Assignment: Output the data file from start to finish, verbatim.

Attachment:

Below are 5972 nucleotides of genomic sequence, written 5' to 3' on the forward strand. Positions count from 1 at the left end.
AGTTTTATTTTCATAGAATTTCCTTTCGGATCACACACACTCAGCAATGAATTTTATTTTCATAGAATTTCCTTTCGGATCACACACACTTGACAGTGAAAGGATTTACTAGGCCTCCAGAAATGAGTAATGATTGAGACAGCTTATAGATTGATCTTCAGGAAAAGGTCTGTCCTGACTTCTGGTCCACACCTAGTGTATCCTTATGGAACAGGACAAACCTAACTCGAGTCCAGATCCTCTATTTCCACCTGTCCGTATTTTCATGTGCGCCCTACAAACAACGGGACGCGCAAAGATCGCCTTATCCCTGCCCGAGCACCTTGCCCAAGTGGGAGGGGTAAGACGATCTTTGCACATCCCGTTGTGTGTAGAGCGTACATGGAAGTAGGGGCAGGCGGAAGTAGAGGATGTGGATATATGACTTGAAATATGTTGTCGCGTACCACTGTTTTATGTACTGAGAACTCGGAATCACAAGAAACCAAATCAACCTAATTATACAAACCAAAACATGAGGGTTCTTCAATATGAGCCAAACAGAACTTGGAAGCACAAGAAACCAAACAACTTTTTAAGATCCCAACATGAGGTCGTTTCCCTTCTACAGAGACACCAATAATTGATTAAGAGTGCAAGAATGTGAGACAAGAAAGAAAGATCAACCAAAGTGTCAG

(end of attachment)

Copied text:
Below are 5972 nucleotides of genomic sequence, written 5' to 3' on the forward strand. Positions count from 1 at the left end.
AGTTTTATTTTCATAGAATTTCCTTTCGGATCACACACACTCAGCAATGAATTTTATTTTCATAGAATTTCCTTTCGGATCACACACACTTGACAGTGAAAGGATTTACTAGGCCTCCAGAAATGAGTAATGATTGAGACAGCTTATAGATTGATCTTCAGGAAAAGGTCTGTCCTGACTTCTGGTCCACACCTAGTGTATCCTTATGGAACAGGACAAACCTAACTCGAGTCCAGATCCTCTATTTCCACCTGTCCGTATTTTCATGTGCGCCCTACAAACAACGGGACGCGCAAAGATCGCCTTATCCCTGCCCGAGCACCTTGCCCAAGTGGGAGGGGTAAGACGATCTTTGCACATCCCGTTGTGTGTAGAGCGTACATGGAAGTAGGGGCAGGCGGAAGTAGAGGATGTGGATATATGACTTGAAATATGTTGTCGCGTACCACTGTTTTATGTACTGAGAACTCGGAATCACAAGAAACCAAATCAACCTAATTATACAAACCAAAACATGAGGGTTCTTCAATATGAGCCAAACAGAACTTGGAAGCACAAGAAACCAAACAACTTTTTAAGATCCCAACATGAGGTCGTTTCCCTTCTACAGAGACACCAATAATTGATTAAGAGTGCAAGAATGTGAGACAAGAAAGAAAGATCAACCAAAGTGTCAG